More than 100 million Americans either live near the brink of poverty or churn in and out of it, and nearly 70 percent of these Americans are women and children.
Fifty years ago, President Lyndon Johnson envisioned the Great Society and called for a War on Poverty, naming my father, Sargent Shriver, the architect of that endeavor. The program worked: Over the next decade, the poverty rate fell by 43 percent.
In those days, the phrase “poverty in America” came with images of poor children in Appalachian shacks and inner-city alleys. Fifty years later, the lines separating the middle class from the working poor and the working poor from those in absolute poverty have blurred. The new iconic image of the economically insecure American is a working mother dashing around getting ready in the morning, brushing her kid’s hair with one hand and doling out medication to her own aging mother with the other.
For the millions of American women who live this way, the dream of “having it all” has morphed into “just hanging on.” Everywhere they look, every magazine cover and talk show and website tells them women are supposed to be feeling more “empowered” than ever, but they don’t feel empowered. They feel exhausted. Many of these women feel they are just a single incident—one broken bone, one broken-down car, one missed paycheck—away from the brink. And they’re not crazy to feel that way:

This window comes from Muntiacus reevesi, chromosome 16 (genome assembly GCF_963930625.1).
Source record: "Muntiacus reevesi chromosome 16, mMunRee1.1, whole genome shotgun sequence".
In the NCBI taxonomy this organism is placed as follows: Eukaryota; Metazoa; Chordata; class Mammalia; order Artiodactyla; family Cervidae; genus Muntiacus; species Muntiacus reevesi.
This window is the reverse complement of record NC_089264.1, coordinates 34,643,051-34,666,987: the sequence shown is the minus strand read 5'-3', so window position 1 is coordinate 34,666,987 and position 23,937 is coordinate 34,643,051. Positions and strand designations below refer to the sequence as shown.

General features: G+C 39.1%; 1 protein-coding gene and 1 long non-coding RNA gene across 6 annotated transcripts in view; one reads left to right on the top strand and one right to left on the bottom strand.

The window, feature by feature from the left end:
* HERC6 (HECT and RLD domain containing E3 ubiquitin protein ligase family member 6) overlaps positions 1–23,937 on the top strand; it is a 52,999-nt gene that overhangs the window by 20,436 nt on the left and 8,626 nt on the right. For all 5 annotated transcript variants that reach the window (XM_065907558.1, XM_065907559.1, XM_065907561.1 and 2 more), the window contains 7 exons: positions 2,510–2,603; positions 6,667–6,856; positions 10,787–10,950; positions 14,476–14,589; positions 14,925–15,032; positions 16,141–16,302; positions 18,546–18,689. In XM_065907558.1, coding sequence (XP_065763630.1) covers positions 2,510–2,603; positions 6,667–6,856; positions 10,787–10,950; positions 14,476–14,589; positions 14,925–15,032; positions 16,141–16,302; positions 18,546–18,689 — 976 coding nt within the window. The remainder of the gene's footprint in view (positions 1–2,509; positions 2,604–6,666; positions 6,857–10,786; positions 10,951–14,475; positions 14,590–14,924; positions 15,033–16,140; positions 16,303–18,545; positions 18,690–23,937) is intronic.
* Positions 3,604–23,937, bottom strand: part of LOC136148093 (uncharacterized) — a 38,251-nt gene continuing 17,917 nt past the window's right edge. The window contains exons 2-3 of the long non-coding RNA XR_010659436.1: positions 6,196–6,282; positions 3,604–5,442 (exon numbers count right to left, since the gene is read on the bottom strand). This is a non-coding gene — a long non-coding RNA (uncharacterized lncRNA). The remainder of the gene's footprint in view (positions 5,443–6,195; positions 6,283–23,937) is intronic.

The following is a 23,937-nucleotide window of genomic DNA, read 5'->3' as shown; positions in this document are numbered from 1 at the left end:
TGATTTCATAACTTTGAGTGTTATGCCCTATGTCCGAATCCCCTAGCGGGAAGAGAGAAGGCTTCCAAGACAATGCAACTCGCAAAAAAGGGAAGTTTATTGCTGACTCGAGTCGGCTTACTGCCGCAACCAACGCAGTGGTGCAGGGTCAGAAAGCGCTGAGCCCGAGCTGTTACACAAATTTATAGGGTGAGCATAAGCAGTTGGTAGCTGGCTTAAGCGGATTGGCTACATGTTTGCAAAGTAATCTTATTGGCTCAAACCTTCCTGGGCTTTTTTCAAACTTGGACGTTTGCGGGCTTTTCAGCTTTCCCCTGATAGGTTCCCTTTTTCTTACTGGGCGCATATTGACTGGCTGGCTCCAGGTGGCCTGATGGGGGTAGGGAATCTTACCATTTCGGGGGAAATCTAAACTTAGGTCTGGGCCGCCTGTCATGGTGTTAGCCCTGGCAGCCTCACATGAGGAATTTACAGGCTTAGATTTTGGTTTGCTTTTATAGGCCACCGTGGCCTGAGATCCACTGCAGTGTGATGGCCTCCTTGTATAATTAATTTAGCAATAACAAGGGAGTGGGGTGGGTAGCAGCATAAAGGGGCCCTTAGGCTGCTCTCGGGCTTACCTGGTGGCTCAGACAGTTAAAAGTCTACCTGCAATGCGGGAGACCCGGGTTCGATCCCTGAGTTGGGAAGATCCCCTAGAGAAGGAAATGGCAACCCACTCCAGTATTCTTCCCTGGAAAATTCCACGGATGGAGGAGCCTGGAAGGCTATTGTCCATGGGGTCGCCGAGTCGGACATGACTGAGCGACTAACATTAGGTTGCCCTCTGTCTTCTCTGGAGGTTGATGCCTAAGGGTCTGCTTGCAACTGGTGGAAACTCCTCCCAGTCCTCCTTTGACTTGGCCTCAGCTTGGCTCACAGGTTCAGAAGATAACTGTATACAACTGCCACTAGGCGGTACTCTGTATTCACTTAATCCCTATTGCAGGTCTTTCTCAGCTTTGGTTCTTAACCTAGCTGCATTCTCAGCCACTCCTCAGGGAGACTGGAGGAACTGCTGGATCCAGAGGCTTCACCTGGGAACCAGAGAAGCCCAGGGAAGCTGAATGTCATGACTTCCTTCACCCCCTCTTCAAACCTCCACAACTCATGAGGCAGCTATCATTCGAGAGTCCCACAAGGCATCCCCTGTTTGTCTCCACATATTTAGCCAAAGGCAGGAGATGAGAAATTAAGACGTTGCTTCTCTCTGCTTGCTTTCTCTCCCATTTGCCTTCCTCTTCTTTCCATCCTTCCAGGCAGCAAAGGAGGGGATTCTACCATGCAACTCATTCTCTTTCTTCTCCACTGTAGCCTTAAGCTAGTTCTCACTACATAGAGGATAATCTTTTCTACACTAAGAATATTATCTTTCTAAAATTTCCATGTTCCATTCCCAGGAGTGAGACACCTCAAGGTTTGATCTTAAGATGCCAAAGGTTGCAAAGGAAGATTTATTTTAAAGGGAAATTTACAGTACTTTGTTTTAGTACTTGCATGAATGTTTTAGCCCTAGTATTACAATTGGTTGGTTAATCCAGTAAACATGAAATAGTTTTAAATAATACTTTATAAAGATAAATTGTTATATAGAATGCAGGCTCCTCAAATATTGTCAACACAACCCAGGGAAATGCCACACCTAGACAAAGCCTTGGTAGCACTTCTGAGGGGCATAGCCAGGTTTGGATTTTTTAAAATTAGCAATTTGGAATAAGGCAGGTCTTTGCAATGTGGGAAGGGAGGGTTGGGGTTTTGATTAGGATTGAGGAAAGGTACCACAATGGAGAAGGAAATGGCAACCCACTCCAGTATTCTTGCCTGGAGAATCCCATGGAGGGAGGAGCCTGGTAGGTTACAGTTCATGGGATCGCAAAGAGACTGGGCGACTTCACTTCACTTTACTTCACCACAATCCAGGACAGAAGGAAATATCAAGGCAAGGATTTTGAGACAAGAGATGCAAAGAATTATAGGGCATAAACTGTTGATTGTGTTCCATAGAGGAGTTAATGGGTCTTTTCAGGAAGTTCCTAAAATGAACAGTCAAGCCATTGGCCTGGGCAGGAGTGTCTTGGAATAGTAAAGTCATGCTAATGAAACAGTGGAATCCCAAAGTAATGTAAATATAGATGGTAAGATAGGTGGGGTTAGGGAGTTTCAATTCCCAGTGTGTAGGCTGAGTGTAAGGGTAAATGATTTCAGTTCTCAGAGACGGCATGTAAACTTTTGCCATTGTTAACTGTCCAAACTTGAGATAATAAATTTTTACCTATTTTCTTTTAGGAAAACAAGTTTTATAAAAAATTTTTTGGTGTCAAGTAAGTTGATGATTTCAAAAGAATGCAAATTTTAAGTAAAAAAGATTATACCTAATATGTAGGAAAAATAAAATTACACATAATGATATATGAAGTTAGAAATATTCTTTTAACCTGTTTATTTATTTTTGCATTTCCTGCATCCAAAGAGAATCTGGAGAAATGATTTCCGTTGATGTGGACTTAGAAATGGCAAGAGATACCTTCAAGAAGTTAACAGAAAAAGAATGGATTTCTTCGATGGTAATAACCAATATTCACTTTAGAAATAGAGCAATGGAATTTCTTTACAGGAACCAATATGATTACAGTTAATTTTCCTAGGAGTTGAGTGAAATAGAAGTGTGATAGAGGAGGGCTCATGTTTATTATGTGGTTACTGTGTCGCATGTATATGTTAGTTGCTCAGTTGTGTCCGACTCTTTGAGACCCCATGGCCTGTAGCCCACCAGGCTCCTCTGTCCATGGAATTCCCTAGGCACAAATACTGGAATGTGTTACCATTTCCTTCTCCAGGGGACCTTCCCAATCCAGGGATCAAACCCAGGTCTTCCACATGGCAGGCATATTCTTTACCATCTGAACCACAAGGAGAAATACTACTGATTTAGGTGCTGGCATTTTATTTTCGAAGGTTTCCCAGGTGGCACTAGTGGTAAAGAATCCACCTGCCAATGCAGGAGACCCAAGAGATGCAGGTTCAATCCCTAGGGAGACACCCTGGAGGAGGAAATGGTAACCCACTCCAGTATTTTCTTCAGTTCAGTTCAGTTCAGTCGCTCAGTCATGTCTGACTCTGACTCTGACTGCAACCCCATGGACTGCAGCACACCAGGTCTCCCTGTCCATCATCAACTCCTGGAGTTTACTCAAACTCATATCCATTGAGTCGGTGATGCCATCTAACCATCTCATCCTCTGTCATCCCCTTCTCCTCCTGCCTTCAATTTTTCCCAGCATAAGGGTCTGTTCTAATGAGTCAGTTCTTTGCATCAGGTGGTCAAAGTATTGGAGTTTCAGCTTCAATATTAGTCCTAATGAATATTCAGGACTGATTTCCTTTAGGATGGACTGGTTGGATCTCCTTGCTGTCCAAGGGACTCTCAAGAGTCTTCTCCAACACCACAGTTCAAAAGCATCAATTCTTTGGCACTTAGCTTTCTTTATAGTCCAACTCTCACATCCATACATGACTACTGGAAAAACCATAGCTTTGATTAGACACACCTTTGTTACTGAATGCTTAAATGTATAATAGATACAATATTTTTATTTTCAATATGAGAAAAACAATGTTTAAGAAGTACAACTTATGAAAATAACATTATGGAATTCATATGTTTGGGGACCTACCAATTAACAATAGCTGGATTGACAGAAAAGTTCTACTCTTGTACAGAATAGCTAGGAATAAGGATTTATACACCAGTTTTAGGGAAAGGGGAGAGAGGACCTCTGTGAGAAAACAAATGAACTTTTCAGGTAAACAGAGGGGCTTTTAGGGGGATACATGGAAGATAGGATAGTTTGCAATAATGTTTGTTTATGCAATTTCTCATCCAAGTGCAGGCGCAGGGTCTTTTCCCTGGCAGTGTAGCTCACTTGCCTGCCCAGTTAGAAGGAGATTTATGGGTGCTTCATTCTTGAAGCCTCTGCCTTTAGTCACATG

Women are nearly two-thirds of minimum-wage workers in the country. More than 70 percent of low-wage workers get no paid sick days at all. Forty percent of all households with children under the age of 18 include mothers who are either the sole or primary source of income. The median earnings of full-time female workers are still just 77 percent of the median earnings of their male counterparts.